"Supporting defense department budgets is a very cheap form of patriotism!" Greg Cusack, a former member of the Iowa House of Representatives, said. "At a time when most primary opposition to existing congresspersons comes from the far-Right, no one wants to toss any 'red meat' to such potential opponents by voting against 'providing our troops with the best that money can buy'," he added.

The defense spending hikes don't seem temporary. On Monday, the White House unveiled a budget plan for the fiscal year 2023 calling for a boost in military spending. The budget plan totaling US$5.8 trillion includes US$813.3 billion for "national defense," of which US$773 billion is allocated for the Defense Department.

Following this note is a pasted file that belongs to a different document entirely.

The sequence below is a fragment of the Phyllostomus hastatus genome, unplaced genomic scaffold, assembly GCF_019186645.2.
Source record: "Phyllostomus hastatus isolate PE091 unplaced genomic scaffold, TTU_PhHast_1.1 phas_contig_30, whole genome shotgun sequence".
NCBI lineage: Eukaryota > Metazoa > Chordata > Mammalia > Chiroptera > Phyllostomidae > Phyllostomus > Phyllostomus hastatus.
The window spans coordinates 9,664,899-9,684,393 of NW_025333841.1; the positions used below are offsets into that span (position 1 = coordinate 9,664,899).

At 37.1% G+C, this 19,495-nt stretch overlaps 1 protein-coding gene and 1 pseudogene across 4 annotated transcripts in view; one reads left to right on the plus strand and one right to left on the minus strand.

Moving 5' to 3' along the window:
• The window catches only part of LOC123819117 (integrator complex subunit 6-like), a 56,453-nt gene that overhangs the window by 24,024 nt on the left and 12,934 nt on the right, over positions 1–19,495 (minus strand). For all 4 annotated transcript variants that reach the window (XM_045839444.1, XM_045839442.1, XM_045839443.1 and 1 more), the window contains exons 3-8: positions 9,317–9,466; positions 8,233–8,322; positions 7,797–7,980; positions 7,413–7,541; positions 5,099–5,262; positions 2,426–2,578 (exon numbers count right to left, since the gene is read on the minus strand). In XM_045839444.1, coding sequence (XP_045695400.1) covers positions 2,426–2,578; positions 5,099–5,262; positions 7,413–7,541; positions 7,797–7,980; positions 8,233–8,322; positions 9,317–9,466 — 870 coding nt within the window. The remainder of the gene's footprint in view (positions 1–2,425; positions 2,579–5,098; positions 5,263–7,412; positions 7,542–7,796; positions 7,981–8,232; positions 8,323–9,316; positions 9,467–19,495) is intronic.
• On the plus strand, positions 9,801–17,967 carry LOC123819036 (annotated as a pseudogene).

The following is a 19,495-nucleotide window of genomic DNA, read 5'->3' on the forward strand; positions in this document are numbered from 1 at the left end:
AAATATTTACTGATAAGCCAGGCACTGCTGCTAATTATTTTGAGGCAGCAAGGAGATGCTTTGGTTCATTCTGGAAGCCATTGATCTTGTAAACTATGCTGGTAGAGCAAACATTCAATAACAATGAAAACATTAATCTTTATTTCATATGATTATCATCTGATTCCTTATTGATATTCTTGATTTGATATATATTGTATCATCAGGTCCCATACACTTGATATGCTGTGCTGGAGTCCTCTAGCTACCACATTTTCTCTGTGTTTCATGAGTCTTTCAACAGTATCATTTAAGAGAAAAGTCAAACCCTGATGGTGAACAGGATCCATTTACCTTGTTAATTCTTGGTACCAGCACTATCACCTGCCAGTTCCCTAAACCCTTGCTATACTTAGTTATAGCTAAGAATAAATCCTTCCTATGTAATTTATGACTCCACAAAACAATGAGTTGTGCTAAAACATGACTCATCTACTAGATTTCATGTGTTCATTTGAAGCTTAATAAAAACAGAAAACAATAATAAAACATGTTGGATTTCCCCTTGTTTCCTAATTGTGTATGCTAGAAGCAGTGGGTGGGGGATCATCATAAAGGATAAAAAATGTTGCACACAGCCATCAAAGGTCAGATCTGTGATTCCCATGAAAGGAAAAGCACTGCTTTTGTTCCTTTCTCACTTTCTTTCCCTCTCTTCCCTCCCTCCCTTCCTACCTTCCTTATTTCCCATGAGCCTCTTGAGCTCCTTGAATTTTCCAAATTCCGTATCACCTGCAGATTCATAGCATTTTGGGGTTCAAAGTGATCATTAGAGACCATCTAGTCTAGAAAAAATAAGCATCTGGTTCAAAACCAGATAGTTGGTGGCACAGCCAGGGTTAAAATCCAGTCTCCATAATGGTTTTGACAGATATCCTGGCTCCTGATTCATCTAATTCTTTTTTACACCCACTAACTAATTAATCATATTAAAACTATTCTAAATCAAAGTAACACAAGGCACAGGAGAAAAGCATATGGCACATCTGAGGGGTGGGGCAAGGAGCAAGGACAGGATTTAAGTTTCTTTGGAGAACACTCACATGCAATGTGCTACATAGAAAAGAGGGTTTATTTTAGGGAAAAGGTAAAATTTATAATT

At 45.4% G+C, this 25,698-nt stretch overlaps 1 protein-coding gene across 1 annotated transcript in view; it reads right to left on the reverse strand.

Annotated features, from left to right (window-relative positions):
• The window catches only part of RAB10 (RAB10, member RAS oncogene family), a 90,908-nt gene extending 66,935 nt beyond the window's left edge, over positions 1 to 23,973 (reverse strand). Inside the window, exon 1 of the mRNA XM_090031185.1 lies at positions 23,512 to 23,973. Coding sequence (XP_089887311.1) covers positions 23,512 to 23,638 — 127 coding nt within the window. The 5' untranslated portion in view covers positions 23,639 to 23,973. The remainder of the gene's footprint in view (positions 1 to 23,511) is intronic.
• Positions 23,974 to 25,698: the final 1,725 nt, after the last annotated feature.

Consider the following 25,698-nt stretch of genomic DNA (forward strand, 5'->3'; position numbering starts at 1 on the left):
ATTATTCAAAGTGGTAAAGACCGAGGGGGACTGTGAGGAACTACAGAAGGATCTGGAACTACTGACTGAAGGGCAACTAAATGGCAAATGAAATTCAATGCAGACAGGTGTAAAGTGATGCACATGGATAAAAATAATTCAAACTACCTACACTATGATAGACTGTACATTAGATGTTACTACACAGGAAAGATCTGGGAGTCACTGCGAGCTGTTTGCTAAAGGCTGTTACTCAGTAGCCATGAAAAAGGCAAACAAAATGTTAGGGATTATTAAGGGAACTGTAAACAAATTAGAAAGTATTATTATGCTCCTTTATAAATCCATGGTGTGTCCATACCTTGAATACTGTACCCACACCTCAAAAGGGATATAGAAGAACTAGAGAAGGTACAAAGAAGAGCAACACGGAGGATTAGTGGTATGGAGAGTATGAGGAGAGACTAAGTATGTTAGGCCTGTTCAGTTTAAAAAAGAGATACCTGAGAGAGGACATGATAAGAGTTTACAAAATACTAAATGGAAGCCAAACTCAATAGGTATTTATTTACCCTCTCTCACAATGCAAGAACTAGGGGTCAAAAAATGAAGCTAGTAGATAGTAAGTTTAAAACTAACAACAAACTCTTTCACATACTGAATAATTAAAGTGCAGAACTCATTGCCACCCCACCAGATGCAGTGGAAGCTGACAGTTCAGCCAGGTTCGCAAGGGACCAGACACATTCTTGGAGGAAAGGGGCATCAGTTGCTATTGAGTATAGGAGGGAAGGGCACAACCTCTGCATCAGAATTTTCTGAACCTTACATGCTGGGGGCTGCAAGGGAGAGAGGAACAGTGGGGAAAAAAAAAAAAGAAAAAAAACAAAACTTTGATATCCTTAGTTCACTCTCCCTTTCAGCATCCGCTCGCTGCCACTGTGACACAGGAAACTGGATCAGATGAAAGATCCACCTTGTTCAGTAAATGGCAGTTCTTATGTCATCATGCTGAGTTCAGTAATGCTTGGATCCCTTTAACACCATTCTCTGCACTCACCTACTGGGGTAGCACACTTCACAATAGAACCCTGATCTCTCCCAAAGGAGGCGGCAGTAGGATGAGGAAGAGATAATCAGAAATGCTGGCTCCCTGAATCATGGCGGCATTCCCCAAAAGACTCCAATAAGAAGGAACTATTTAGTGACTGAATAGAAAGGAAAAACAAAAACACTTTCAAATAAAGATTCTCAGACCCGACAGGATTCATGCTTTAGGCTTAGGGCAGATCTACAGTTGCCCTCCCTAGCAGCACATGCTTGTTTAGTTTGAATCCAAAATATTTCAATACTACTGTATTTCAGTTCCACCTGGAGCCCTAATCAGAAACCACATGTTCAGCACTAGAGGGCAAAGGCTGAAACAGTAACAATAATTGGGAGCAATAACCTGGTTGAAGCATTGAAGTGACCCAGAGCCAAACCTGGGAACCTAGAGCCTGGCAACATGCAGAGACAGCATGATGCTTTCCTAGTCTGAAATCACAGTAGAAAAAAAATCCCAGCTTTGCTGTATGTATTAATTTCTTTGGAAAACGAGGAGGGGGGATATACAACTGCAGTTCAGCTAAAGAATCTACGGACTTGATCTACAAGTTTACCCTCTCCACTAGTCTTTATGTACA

Defense contractors are also eyeing additional sales in Europe, where several countries, including Germany, have announced they will increase defense budgets in light of the recent conflict.

"With more countries, Germany making a pretty abrupt shift towards increased military spending and focus on countering Russia militarily, that is a huge opportunity (for U.S. arms companies), " Erik Sperling, executive director of the anti-war group Just Foreign Policy, said.

Noting that defense spending across North Atlantic Treaty Organization (NATO) members are likely to grow, Sperling said many of the weapons "that NATO uses are gonna be overwhelmingly U.S. based weaponry. So that's all positive for the weapons companies."


A recent report released by the U.S. Defense Department showed that since the 1990s, the defense sector has consolidated "substantially," transitioning from 51 to five aerospace and defense prime contractors, indicating an oligopoly situation, which means a lack of competition and potentially excessive profits.